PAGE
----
In Drawn-Out Battle of Mosul, Limits of Iraqi Military Show – New York Times
BAGHDAD — When Iraq’s top generals finalized the plan to retake Mosul from the Islamic State group, they gave themselves six months to finish the job.
“It was the maximum time cap,” Prime Minister Haider al-Abadi said last week. “We had to plan for the worst, so we don’t get surprised.”
Six weeks into the battle, the force made up of 50,000 troops, Shiite and Sunni tribal militias and Kurdish fighters is a long way from winning back the country’s second-largest city. The fight is showing the limitations of Iraq’s military and security forces, suggesting it has still not fully recovered from the collapse it suffered two years ago in the face of the militants’ blitz across much of northern and western Iraq.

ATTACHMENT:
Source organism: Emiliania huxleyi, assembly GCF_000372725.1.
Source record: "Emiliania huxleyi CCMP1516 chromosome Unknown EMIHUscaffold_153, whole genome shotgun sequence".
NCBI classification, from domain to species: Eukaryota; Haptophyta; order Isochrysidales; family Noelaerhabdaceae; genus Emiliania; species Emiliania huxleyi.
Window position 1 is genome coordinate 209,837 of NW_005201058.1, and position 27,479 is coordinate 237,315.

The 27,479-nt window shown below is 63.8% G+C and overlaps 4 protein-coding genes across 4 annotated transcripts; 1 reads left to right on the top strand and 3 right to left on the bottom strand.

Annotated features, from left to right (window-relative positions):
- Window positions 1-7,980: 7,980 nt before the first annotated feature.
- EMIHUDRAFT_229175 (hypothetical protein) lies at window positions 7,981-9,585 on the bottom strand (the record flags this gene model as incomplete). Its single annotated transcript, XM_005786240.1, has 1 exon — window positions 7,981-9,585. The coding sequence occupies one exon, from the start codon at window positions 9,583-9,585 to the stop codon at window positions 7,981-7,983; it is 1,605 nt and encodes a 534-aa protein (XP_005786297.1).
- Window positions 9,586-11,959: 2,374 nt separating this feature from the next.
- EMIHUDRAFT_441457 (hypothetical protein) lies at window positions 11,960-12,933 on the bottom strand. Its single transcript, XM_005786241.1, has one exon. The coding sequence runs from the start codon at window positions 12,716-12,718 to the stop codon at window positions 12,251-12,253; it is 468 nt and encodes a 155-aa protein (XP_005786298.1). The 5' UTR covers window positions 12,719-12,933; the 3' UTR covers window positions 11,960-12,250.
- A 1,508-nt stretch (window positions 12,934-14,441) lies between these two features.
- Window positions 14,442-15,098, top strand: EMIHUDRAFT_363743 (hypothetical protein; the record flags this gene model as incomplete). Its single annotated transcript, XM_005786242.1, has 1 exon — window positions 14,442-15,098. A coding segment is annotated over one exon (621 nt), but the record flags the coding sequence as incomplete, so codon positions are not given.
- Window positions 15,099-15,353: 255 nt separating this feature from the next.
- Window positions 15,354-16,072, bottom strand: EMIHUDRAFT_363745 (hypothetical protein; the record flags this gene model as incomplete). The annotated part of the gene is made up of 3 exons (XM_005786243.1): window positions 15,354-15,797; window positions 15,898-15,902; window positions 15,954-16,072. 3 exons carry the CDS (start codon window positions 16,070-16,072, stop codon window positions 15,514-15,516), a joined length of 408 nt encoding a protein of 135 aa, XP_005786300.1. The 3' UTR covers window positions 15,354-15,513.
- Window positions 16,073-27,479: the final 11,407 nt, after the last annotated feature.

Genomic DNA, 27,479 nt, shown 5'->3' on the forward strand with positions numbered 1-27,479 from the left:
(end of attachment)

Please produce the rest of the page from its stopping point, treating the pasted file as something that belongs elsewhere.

As expected, IS militants are tenaciously defending their last major foothold in Iraq, and the 1 million civilians who remain inside prevent the use of overwhelming firepower.
But what is alarming, according to Iraqi field commanders, is that the progress so far has been lopsided. The battle-seasoned special forces are doing most of the fighting and slowly advancing inside the city. Other military outfits are halted outside the city limits, unable to move forward because of resistance, battle fatigue, inexperience or lack of weaponry suited for urban warfare.